Honorees by Year
2005 - 2010
2011 - 2015
Honorees by Institution
A S M E
Johns Hopkins U.
M I T
Tau Beta Pi
Mission and Vision
2005 - 2010
2011 - 2015
The McDonald Award for Excellence in Mentoring and Advising
Often referred to simply as the "McDonald Mentoring Award," this program recognizes and honors diverse professionals in engineering and the applied sciences who, as exemplary mentors and advisors, have significantly and consistently supported the personal and professional development of others. In a university setting, these efforts will have included students and colleagues. In industry, government, or service organizations, they may have included a variety of developing personnel.
Beginning with the first award in April 2005, the program is designed to celebrate annually those who have enduringly engaged minds, elevated spirits, and stimulated best efforts. It also aspires to help spread the virtues of excellent mentoring and advising in the engineering and applied sciences community.
The program is endowed by Capers W. McDonald and Marion K. McDonald to operate through six supporting institutions. An international recognition is part of the annual society-level award programs of ASME. U. S. national honorees are recognized through the engineering honor society, Tau Beta Pi. Other outstanding mentors are selected annually through similarly-endowed institutional programs at Duke University, Harvard University, Johns Hopkins University, and Massachusetts Institute of Technology – universities where sponsor Capers McDonald has been privileged to have been a learner, either as a student or faculty member.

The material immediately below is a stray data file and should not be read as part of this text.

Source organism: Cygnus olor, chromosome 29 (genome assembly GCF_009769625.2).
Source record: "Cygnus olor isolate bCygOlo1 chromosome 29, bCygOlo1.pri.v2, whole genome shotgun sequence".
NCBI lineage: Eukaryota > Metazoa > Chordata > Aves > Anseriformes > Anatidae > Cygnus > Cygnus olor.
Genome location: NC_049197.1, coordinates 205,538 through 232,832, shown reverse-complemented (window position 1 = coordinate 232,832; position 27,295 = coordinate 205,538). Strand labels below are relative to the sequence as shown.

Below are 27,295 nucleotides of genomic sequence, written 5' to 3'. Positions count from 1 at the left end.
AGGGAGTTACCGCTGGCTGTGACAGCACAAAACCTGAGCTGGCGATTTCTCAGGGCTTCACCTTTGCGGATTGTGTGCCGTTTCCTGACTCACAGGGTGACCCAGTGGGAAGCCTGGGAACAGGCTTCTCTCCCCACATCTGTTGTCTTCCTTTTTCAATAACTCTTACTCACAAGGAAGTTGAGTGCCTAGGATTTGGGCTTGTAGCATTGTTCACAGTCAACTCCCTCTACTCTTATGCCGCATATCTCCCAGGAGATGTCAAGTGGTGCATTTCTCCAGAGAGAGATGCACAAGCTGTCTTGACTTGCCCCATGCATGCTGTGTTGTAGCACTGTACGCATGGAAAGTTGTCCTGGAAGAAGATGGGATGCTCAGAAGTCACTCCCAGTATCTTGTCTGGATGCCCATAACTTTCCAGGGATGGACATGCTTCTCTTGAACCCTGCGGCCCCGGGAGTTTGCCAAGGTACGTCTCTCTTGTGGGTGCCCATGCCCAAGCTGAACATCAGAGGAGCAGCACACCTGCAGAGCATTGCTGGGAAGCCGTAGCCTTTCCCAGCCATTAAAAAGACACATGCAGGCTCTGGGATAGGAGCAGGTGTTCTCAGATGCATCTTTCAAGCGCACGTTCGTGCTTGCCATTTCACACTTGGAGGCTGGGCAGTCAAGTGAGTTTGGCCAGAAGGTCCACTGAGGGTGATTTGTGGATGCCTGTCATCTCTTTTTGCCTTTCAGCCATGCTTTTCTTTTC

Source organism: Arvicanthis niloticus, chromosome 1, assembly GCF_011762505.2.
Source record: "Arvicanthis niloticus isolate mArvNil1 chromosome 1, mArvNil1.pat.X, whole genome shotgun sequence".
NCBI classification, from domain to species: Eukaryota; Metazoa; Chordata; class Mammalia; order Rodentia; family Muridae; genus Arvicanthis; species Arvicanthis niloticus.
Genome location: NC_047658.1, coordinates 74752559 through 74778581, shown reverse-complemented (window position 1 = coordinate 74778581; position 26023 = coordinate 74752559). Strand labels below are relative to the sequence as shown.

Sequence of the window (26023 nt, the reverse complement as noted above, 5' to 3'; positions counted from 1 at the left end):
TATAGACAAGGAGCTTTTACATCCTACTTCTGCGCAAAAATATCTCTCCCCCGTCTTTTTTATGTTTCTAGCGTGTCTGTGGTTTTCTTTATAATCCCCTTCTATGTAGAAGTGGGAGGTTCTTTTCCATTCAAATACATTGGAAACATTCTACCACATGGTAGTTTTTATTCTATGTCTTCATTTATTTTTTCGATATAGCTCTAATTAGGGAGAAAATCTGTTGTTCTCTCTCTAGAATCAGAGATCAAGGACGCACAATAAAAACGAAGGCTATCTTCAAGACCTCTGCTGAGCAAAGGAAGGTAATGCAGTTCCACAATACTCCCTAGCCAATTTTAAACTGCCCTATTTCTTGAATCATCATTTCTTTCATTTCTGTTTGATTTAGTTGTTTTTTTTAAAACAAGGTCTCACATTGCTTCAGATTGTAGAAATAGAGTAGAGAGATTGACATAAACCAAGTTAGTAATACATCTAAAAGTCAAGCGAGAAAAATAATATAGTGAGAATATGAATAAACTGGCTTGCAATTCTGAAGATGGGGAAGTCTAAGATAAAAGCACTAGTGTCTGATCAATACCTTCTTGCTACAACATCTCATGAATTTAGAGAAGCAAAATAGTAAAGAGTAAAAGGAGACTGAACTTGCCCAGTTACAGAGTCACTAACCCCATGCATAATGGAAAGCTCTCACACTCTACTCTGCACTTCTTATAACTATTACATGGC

Each award consists of an individually engraved, three-inch bronze medallion and a significant financial award. A miniature replica of the medallion as a lapel pin is given to each honoree and to his or her nominators of record. Each university and Tau Beta Pi adds their annual honoree to a perpetual commemorative plaque. The annual Tau Beta Pi award includes a matching gift in the honoree's name to a university chapter of the society, and the Tau Beta Pi and ASME awards currently include travel stipends.
The central design of the medallion depicts an elder advisor and engaged youth. It is derived from a 1495 developmental sketch by Leonardo da Vinci, renowned European Renaissance designer, engineer, inventor and artist.
Top Row: (L) Award program medallion, obverse. (C1) Award program's first honoree, Dr. Mike Gustafson, with the McDonalds at Duke in April 2005. (C2) MIT awardee, Prof. Amedeo Odoni, celebrating with School of Engineering Dean Subra Suresh in 2007. (R) Award medallion on Tau Beta Pi brown and white neck ribbon.
Sidebar: (1) Duke School of Engineering Associate Dean for Student Programs Linda Franzoni, recognized in 2006. (2) Johns Hopkins 2009 awardee Dr. Trac Tran. (3) First Tau Beta Pi honoree, Dr. Carter Kerk of the South Dakota School of Mines and Technology, in 2006.
This Web site and all images it contains are being used for limited and noncommercial purposes, principally teaching and personal mentorship. McDonald Mentoring Award medallion art © 2005 Capers W. McDonald.